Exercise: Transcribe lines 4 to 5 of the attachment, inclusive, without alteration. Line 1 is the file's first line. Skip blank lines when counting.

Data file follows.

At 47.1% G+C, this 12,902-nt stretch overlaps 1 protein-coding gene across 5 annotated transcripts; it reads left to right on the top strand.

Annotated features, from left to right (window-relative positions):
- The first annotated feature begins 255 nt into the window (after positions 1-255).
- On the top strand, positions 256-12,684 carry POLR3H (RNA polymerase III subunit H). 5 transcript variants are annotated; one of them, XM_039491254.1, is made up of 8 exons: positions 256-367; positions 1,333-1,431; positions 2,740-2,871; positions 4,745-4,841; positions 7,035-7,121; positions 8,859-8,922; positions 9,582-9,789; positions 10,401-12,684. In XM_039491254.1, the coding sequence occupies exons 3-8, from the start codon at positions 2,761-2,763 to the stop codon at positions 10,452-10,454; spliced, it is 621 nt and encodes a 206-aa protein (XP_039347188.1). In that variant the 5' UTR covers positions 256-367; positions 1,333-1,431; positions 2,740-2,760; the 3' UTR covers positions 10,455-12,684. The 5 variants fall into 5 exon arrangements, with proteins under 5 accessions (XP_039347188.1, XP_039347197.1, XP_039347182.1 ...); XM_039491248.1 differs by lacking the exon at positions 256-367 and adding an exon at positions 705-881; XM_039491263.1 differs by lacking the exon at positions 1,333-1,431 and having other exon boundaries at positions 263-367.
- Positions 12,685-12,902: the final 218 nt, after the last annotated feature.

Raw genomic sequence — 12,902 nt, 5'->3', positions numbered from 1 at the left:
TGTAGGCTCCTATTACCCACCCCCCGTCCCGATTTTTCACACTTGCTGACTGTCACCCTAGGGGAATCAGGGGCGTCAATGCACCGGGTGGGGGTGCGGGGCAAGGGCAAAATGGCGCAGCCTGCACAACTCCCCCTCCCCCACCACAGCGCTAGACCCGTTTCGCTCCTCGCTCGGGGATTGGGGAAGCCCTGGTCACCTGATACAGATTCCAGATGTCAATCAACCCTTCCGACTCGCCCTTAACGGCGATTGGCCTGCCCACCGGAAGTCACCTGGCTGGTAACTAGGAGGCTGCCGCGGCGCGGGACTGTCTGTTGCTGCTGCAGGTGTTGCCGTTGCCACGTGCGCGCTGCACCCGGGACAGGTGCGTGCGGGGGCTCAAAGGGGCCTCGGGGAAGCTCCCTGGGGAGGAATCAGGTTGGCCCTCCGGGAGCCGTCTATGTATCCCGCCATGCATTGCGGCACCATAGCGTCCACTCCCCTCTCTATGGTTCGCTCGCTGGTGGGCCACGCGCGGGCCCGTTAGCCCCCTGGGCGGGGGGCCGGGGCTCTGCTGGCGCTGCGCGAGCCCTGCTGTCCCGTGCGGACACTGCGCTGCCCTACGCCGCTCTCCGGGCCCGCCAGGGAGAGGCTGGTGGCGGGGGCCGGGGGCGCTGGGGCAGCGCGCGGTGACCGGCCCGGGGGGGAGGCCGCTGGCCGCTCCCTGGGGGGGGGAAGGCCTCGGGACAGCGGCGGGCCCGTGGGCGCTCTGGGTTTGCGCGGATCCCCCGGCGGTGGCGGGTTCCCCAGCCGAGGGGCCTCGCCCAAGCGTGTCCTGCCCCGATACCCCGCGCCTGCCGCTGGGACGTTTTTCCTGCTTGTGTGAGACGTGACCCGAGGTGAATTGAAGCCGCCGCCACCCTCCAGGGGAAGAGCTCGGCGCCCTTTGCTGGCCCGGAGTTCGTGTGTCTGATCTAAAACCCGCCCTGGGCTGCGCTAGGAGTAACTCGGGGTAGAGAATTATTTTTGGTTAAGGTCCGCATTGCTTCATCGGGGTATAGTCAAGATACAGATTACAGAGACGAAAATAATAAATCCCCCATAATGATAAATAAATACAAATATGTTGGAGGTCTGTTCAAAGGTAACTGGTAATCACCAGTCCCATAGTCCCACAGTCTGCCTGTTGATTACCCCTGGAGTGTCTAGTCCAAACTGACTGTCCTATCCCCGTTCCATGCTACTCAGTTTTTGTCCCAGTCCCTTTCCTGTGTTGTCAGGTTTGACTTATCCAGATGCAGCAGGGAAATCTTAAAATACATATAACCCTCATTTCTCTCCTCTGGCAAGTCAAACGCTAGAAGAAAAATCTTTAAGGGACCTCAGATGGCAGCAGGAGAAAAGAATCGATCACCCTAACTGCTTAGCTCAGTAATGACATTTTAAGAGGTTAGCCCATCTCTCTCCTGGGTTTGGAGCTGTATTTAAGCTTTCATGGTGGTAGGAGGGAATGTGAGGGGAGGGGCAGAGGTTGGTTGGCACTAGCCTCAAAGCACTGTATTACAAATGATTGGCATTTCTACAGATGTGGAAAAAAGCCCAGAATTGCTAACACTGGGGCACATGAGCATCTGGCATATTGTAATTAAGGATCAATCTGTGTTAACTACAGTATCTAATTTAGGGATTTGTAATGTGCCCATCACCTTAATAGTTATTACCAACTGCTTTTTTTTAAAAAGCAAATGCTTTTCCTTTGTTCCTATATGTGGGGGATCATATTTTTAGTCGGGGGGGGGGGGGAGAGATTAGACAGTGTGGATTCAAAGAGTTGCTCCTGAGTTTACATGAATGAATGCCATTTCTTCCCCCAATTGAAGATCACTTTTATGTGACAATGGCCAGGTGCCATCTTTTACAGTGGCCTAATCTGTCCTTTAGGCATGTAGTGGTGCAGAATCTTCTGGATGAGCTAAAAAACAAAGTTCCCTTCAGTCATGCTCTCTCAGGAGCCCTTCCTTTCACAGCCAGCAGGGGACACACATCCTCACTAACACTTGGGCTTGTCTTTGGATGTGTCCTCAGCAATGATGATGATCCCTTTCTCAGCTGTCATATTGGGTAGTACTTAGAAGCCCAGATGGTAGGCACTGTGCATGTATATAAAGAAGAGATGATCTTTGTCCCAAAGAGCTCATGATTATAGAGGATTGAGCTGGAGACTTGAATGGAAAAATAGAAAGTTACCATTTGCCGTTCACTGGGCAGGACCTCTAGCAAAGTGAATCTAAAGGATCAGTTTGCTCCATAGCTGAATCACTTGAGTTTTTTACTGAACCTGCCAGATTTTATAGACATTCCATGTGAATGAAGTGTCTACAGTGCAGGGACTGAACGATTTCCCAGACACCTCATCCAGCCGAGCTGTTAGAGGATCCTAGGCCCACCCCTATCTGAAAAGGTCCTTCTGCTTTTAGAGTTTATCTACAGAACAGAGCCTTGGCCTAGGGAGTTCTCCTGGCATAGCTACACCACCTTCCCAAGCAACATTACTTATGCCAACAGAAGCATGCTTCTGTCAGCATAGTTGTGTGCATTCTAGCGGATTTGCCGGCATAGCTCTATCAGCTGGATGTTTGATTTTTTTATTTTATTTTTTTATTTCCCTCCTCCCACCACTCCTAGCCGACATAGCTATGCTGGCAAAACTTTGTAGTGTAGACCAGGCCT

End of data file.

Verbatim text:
- On the top strand, positions 256-12,684 carry POLR3H (RNA polymerase III subunit H). 5 transcript variants are annotated; one of them, XM_039491254.1, is made up of 8 exons: positions 256-367; positions 1,333-1,431; positions 2,740-2,871; positions 4,745-4,841; positions 7,035-7,121; positions 8,859-8,922; positions 9,582-9,789; positions 10,401-12,684. In XM_039491254.1, the coding sequence occupies exons 3-8, from the start codon at positions 2,761-2,763 to the stop codon at positions 10,452-10,454; spliced, it is 621 nt and encodes a 206-aa protein (XP_039347188.1). In that variant the 5' UTR covers positions 256-367; positions 1,333-1,431; positions 2,740-2,760; the 3' UTR covers positions 10,455-12,684. The 5 variants fall into 5 exon arrangements, with proteins under 5 accessions (XP_039347188.1, XP_039347197.1, XP_039347182.1 ...); XM_039491248.1 differs by lacking the exon at positions 256-367 and adding an exon at positions 705-881; XM_039491263.1 differs by lacking the exon at positions 1,333-1,431 and having other exon boundaries at positions 263-367.
- Positions 12,685-12,902: the final 218 nt, after the last annotated feature.